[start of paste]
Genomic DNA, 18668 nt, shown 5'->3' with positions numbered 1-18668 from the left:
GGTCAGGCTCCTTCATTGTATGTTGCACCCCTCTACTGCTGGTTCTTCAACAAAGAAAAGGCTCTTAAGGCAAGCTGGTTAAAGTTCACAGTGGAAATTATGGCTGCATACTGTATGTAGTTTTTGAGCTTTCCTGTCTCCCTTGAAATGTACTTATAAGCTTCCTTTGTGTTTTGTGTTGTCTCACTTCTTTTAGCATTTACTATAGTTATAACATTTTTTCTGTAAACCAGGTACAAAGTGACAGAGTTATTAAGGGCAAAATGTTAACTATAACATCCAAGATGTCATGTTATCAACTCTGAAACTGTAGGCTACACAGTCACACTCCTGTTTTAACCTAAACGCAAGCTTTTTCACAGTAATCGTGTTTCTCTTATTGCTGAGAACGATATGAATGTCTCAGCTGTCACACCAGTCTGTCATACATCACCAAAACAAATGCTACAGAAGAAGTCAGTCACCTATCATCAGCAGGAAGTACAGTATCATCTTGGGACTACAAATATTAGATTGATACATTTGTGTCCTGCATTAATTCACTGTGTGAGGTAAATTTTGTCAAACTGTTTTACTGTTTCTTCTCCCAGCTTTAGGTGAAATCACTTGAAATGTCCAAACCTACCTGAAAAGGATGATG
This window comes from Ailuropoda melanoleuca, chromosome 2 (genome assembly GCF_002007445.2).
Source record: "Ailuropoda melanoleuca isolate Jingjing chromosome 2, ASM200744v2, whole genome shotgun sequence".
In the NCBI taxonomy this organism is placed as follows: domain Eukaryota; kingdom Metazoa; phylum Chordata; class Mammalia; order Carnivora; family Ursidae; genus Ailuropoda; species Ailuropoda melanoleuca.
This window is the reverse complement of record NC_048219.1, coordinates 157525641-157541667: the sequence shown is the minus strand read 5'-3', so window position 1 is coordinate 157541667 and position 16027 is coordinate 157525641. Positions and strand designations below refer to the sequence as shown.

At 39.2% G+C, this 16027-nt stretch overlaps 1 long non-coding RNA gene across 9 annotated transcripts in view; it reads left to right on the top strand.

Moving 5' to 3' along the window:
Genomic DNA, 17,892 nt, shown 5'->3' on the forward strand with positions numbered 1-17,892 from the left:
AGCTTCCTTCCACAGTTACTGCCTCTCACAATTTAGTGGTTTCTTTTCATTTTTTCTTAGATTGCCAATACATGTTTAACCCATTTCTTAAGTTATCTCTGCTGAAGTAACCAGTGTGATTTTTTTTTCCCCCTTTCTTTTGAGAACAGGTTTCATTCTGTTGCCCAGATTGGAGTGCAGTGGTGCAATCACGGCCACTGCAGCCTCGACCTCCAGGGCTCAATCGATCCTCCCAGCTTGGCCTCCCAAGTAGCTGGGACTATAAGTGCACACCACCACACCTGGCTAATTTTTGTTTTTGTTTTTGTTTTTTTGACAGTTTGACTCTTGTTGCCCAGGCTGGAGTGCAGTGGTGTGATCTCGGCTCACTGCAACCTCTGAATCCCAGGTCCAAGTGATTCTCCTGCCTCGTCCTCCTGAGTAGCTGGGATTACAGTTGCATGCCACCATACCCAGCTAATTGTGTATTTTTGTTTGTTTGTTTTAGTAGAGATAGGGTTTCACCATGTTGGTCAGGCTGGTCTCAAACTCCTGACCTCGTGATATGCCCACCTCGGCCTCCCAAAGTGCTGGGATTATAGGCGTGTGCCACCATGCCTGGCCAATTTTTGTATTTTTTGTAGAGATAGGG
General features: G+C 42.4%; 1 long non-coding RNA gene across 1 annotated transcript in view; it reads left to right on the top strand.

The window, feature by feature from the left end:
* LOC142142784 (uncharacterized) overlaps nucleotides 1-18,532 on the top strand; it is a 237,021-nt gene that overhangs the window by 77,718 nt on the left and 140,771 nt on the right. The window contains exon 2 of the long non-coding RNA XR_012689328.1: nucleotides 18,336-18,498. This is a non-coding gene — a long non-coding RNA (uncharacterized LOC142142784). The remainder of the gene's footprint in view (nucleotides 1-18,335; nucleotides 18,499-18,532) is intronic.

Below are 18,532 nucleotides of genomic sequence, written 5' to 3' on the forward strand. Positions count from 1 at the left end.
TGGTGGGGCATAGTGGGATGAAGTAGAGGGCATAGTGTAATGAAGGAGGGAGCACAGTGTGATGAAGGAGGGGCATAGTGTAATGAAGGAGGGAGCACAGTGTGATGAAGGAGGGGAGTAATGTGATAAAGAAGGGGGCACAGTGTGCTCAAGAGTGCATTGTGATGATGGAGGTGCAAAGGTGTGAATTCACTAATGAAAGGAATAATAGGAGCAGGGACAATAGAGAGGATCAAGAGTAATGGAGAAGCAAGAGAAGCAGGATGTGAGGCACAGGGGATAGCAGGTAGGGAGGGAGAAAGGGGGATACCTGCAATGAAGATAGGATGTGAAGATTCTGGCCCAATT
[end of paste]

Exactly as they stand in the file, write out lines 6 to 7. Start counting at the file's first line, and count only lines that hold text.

This window is the reverse complement of record NC_048219.1, coordinates 157525641-157541667: the sequence shown is the minus strand read 5'-3', so window position 1 is coordinate 157541667 and position 16027 is coordinate 157525641. Positions and strand designations below refer to the sequence as shown.

At 39.2% G+C, this 16027-nt stretch overlaps 1 long non-coding RNA gene across 9 annotated transcripts in view; it reads left to right on the top strand.